Wednesday, April 26, 2017
An international trade executive by profession, Benedito Carraro pursues a variety of interests in his leisure time. Benedito Carraro is an avid golfer and enjoys playing courses across the United States.
Scoring a round of golf is a relatively simple process, though correct use of the scorecard is essential, both in competition and in tracking the individual golfer's performance. The beginning golfer learns to record his or her score on each hole in the box provided under that hole number on the scorecard. The score box typically appears in the same column as the distance to the green, the par, and the handicap for the hole, so that the golfer can assess his or her success as a function of the hole's difficulty.
If the golfer is submitting the scorecard in formal competition, his or her primary task is to ensure that the numbers for each hole are accurate and that the course handicap is correct. If the golfer submits a lower score than is accurate, that individual receives an automatic disqualification. The responsibility falls to the golfer even if a marker is recording scores, as an incorrectly marked card turned in by a third party results in the golfer's disqualification.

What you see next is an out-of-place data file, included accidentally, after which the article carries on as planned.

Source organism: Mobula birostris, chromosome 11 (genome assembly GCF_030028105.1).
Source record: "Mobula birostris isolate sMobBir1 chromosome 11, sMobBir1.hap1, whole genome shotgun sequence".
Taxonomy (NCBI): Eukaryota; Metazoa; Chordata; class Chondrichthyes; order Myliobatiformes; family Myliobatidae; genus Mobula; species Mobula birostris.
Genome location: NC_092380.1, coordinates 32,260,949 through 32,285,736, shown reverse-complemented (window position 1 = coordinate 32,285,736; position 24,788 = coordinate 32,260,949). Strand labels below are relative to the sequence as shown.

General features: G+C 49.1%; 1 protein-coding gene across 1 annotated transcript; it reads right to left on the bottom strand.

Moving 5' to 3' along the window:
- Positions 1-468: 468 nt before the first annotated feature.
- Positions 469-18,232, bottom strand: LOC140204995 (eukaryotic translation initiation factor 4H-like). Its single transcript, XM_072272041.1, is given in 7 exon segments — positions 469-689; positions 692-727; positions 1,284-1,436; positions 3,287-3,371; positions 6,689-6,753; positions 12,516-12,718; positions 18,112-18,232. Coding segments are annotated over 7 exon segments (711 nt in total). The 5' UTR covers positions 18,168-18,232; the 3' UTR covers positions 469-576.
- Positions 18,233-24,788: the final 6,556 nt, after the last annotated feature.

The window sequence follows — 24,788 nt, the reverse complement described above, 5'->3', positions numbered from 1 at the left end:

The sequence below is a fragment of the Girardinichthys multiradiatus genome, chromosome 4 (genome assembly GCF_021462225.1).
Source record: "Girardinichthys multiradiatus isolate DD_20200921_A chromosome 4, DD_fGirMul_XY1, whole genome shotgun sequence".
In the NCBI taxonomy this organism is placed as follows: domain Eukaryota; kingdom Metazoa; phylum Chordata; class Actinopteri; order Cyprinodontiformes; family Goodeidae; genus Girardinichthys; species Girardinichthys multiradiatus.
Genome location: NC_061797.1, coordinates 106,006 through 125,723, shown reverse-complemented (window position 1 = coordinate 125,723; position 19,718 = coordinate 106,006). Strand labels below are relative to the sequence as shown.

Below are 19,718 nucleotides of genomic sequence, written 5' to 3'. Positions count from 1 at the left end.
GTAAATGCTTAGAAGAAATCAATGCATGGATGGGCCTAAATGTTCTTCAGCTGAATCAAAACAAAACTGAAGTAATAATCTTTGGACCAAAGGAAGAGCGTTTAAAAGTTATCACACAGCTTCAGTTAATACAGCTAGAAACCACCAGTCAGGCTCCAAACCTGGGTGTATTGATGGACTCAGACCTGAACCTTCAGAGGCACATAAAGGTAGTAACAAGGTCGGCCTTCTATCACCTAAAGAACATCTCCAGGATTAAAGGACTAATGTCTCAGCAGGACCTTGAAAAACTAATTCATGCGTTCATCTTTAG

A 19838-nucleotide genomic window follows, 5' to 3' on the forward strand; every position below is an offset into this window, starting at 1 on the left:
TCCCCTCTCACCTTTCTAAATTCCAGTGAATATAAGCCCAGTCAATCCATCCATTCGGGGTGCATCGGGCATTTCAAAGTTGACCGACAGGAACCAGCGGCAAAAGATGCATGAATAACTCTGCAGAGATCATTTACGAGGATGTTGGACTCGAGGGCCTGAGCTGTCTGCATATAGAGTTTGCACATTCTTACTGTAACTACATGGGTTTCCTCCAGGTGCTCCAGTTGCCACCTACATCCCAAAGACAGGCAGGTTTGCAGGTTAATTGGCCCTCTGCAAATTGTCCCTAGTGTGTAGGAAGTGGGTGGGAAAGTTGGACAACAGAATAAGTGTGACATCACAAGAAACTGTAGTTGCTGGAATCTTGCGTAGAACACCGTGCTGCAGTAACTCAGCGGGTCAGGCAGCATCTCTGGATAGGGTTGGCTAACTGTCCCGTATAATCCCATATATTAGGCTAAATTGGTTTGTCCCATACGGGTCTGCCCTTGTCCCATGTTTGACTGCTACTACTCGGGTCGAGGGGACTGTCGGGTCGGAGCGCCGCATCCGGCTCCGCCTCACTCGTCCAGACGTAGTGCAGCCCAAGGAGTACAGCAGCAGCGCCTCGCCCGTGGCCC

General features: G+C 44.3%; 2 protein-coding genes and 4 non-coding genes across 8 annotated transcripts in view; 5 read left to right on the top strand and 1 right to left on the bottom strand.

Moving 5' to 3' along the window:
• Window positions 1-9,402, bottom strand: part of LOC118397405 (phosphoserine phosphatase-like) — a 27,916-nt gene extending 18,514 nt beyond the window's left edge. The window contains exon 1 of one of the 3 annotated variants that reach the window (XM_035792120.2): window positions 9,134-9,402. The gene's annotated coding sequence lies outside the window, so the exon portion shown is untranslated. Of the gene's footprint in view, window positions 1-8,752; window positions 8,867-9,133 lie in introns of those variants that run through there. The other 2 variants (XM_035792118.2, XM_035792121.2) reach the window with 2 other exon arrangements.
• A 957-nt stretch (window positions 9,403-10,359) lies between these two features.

Golfers are also welcome to use their scorecards to track their own progress. Many golfers choose to circle the score on a particular hole if that score was under par or to draw a square around the score if it was over par. Additional columns allow for similar tracking of putts to the hole and other statistics, which can help a golfer to improve performance in future rounds.